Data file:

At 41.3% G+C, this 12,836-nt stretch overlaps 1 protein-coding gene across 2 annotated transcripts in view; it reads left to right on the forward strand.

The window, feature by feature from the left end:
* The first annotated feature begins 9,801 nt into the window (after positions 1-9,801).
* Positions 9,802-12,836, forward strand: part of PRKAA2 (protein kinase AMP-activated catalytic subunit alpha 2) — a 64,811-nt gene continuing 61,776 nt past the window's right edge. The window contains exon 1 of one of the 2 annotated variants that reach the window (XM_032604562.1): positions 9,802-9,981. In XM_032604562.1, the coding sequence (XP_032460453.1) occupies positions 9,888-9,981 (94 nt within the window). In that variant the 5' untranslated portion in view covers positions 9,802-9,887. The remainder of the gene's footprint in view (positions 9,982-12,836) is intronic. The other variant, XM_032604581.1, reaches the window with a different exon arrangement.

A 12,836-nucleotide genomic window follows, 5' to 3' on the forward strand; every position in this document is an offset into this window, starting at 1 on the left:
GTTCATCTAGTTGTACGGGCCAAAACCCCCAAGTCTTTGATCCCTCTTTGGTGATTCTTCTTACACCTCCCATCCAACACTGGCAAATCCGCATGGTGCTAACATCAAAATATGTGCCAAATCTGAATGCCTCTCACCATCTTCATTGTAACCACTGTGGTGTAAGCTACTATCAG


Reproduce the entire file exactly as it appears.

At 41.3% G+C, this 12,836-nt stretch overlaps 1 protein-coding gene across 2 annotated transcripts in view; it reads left to right on the forward strand.

The window, feature by feature from the left end:
* The first annotated feature begins 9,801 nt into the window (after positions 1-9,801).
* Positions 9,802-12,836, forward strand: part of PRKAA2 (protein kinase AMP-activated catalytic subunit alpha 2) — a 64,811-nt gene continuing 61,776 nt past the window's right edge. The window contains exon 1 of one of the 2 annotated variants that reach the window (XM_032604562.1): positions 9,802-9,981. In XM_032604562.1, the coding sequence (XP_032460453.1) occupies positions 9,888-9,981 (94 nt within the window). In that variant the 5' untranslated portion in view covers positions 9,802-9,887. The remainder of the gene's footprint in view (positions 9,982-12,836) is intronic. The other variant, XM_032604581.1, reaches the window with a different exon arrangement.

A 12,836-nucleotide genomic window follows, 5' to 3' on the forward strand; every position in this document is an offset into this window, starting at 1 on the left:
GTTCATCTAGTTGTACGGGCCAAAACCCCCAAGTCTTTGATCCCTCTTTGGTGATTCTTCTTACACCTCCCATCCAACACTGGCAAATCCGCATGGTGCTAACATCAAAATATGTGCCAAATCTGAATGCCTCTCACCATCTTCATTGTAACCACTGTGGTGTAAGCTACTATCAG